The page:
. . I simply have to share:
In an e-mail message, Mr. Negri writes, in Italian, that he is "clearly surprised by the success of Empire and Multitude" but considers it "important merely as a means of enlarging the discussion around the struggle." While his work with Mr. Hardt is certainly being read by activists in the antiglobalization and antiwar movements, it has also found a ready audience in aca-deme.I strongly recommend reading the whole piece if you're interested.
Harry Cleaver, an associate professor of economics at the University of Texas at Austin, was one of the first scholars in the United States to write about Mr. Negri's work. He calls the collaboration with Mr. Hardt "an attempt to get out of the little back room of lefty circles, and reach a lot of other people, including postmodernists." Empire has turned up on reading lists in a variety of disciplines in the humanities and social sciences. "It's also being read in business schools," says Mr. Cleaver, perhaps on the principle that businesspeople should have some sense of a left-wing analysis.
If so, future M.B.A.'s ought to know that a considerable body of scholarship has been devoted to examining what some radical academics see as the hopelessly abstract character of Hardt-Negrian theory. Why develop a stratospheric theory of Empire, the critics complain, instead of analyzing the specific policies of, say, transnational corporations -- or the American government?
The abstractness is both a strength of the Empire theory and a source of frustration, says Charlie Bertsch, an assistant professor of English at the University of Arizona and a founding editor of the cultural-studies journal Bad Subjects. He admires the willingness of Mr. Hardt and Mr. Negri "to think big when most leftists seem to be thinking small." And the concept of multitude, he says, "invites in readers who would be turned off by reference to 'the people' or 'the masses.'" The authors "offer a warm and fuzzy welcome to almost anyone, aside from those on the far right, who is willing to resist 'Empire' as they define it."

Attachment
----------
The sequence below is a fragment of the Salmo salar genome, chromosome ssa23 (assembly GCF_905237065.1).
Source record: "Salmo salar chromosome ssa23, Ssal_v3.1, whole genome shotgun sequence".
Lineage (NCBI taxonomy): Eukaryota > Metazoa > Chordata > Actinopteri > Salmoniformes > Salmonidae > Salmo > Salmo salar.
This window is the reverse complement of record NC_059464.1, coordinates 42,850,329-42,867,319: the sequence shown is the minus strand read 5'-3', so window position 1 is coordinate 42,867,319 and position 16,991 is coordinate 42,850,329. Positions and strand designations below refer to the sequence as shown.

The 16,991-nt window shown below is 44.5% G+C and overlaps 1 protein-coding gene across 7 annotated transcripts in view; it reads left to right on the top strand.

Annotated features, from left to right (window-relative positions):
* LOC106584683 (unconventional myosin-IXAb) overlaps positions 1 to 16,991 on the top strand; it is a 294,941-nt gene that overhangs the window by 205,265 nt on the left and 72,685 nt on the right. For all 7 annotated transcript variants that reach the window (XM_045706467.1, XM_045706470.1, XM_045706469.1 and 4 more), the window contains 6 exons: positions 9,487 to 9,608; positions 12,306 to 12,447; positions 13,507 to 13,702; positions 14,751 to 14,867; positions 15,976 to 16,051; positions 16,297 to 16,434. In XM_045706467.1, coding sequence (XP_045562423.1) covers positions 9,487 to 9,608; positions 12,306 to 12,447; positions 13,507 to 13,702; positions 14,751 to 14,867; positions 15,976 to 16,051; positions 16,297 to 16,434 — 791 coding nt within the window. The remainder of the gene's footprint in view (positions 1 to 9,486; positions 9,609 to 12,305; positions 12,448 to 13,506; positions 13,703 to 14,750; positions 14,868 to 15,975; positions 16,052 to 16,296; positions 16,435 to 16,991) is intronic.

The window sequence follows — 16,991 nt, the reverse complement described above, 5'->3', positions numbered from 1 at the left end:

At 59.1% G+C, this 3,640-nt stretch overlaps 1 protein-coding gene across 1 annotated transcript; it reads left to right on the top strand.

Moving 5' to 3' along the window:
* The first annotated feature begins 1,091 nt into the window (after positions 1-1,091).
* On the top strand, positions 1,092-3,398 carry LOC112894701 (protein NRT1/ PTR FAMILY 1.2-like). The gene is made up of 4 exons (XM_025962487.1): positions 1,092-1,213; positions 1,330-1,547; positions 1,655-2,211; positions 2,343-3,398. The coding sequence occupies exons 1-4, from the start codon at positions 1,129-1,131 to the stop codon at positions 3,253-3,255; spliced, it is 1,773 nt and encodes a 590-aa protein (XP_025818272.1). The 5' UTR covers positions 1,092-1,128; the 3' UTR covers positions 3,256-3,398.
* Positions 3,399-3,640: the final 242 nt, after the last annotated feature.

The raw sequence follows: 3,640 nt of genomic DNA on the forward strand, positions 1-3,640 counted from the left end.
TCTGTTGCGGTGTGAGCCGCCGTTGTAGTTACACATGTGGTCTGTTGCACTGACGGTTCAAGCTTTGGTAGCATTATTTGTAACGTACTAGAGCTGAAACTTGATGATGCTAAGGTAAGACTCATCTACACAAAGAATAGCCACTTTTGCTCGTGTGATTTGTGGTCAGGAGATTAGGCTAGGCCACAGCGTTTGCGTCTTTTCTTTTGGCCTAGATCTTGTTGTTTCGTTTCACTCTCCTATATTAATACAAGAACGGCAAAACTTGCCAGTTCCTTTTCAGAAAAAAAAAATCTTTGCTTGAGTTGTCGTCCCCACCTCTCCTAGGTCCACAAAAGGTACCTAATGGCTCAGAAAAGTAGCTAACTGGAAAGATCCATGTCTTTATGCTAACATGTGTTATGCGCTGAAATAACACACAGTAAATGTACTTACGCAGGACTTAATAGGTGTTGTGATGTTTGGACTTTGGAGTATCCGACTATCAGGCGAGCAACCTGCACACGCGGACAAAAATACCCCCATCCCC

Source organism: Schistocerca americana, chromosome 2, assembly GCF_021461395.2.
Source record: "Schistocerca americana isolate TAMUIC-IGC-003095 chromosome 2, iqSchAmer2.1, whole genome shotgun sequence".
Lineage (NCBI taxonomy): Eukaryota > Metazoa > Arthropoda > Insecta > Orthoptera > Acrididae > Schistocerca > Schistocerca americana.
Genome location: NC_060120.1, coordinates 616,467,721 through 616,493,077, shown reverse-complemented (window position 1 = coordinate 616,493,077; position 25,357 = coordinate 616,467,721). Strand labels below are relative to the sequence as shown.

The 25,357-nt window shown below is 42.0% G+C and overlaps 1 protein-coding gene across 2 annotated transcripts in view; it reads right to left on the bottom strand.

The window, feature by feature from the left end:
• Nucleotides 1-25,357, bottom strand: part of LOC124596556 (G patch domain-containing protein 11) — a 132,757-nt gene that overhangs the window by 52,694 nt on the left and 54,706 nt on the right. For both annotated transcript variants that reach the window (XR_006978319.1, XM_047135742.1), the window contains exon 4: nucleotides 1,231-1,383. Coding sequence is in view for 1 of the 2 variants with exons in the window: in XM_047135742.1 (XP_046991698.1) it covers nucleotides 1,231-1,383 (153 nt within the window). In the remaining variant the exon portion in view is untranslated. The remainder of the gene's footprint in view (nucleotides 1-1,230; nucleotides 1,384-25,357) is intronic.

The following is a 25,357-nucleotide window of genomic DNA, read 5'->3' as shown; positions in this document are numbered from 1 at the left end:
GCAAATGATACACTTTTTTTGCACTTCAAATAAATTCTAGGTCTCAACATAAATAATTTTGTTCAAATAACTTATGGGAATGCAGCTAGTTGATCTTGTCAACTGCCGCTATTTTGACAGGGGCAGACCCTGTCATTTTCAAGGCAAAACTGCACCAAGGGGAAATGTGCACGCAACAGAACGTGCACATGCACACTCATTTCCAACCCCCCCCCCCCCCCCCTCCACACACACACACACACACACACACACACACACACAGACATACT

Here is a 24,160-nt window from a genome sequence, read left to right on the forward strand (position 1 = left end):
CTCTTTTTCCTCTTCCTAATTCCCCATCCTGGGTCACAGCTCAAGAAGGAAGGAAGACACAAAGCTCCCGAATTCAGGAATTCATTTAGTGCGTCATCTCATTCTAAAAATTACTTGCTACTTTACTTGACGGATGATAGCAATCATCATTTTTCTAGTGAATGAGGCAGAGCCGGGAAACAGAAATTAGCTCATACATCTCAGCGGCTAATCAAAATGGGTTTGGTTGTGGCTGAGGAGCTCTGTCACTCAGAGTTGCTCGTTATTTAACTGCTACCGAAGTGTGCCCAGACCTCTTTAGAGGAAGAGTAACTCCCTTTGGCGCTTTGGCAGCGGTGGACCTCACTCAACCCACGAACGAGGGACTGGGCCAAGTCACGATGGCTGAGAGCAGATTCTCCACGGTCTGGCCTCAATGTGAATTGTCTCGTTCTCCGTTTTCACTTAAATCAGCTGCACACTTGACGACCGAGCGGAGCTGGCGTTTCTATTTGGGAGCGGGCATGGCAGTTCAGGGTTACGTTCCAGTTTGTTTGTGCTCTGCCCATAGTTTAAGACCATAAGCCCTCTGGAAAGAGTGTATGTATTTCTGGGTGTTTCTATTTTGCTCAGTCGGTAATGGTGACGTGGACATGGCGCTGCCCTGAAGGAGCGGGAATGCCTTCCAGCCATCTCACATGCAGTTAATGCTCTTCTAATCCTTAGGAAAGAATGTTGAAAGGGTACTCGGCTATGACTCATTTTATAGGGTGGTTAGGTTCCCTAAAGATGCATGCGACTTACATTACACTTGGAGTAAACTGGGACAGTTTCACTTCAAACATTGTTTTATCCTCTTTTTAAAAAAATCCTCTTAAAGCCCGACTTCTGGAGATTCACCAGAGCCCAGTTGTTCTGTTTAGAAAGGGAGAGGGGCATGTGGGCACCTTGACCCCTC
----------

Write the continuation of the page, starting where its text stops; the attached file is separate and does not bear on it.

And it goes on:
But Mr. Bertsch also says he sometimes "has a hard time getting traction in either Empire or Multitude," because the authors "rarely get close enough to their topic to see its finer details."
Mr. Cleaver, the economist, acknowledges that "a lack of concreteness" in the books "can leave readers skeptical. But there's a lot more empirical background to the theories than is known to people reading them here." During the 1980s and '90s, he says, Mr. Negri and his colleagues in Europe published a large body of research on topics in economics, particularly concerning labor and immigration, in the French journal Future anterieur. "It was replaced recently by another journal called Multitudes," he says. "Very little of the work in those journals has been translated into English."
I should point out that, despite my earlier complaints about Hardt and Negri's diffuseness, Multitudes has many practically oriented passages that do not take a Ph.D. to comprehend. When Skylar asked me what I was reading yesterday at "the Bagel Place," I told her it was about power and how to share it. "Read it to me," she insisted. I consented to give voice to the opening paragraph. I'm not sure whether Skylar made any sense of it, but Kim said, "That sounds familiar," and rapidly made the connection to Rousseau's prose style that I had been feeling my way towards all week. Rousseau writes like an expletive deleted, in case you've forgotten or never had the pleasure, so that's pretty high praise. Charlie Bob says, "Check it out!"